- Columbia University College of Physicians & Surgeons
- Creighton University School of Medicine
- Duke University School of Medicine
- Georgetown University School of Medicine
- Loma Linda
- Medical College of Wisconsin
- New York Medical College
- Northwestern University Feinburg School of Medicine
- Perelman School of Medicine at the University of Pennsylvania
- Rush Medical College
- Saint Louis University School of Medicine
- The University of Oklahoma
- Uniformed Services University of the Health Sciences
- University of Arizona College of Medicine-Tucson
- University of Arkansas College of Medicine
- University of California San Francisco
- University of Chicago - Pritzker
- University of Colorado School of Medicine
- University of Illinois at Chicago College of Medicine
- University of Iowa Carver College of Medicine
- University of Kansas
- University of Kentucky College of Medicine
- University of Michigan Medical School
- University of Minnesota Medical School-Minneapolis/Duluth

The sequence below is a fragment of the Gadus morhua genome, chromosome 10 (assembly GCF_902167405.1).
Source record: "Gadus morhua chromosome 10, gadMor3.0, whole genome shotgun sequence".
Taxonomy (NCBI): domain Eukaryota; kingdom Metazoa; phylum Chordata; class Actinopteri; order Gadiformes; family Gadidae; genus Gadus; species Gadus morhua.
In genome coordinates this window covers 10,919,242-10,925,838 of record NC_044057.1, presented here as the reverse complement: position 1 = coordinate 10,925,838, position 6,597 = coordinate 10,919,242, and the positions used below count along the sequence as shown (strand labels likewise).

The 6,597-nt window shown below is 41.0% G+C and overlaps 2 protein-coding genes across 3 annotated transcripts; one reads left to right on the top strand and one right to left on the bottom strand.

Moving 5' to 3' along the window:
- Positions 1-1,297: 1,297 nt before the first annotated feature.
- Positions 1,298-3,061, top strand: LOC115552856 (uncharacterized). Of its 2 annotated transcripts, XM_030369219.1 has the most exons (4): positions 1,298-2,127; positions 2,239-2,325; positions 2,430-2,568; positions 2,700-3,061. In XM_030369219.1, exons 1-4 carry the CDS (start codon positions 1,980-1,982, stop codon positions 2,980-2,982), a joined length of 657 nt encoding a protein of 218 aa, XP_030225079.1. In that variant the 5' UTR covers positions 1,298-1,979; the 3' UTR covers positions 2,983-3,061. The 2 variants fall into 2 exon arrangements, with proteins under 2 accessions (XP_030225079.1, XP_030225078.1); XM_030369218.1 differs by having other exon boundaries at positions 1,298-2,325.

- University of Texas Medical Branch
- Washington University School of Medicine
- Weill Cornell Medicine
Doctor of Osteopathic Medicine (D.O.) Granting
- Alabama College of Osteopathic Medicine
- Arizona College of Osteopathic Medicine of Midwestern University
- A.T. Still University - Kirksville College of Osteopathic Medicine
- Campbell University Jerry M. Wallace School of Osteopathic Medicine
- Chicago College of Osteopathic Medicine of Midwestern University
- Des Moines University College of Osteopathic Medicine
- Edward Via College of Osteopathic Medicine - Auburn
- Kansas City University of Medicine and Biosciences College of Osteopathic Medicine
- Lake Erie College of Osteopathic Medicine
- Oklahoma State University Center for Health Sciences College of Osteopathic Medicine
- Rocky Vista University College of Osteopathic Medicine – Colorado(RVUCOM-CO)
- Touro University College of Osteopathic Medicine–California
- West Virginia School of Osteopathic Medicine
The KU School of Medicine shows a strong preference for Kansas residents, but does not select on the basis of whether or not a candidate completes an undergraduate education at KU. The medical school also shows favor for residents of other states who have significant Kansas ties, and one way to establish a tie is to attend a college or university in Kansas.
Can the KU School of Medicine accept international students?
While it's possible to complete requirements for admission to other medical schools on the KU-Lawrence Campus, the KU School of Medicine considers only applicants who are citizens or permanent residents of the United States.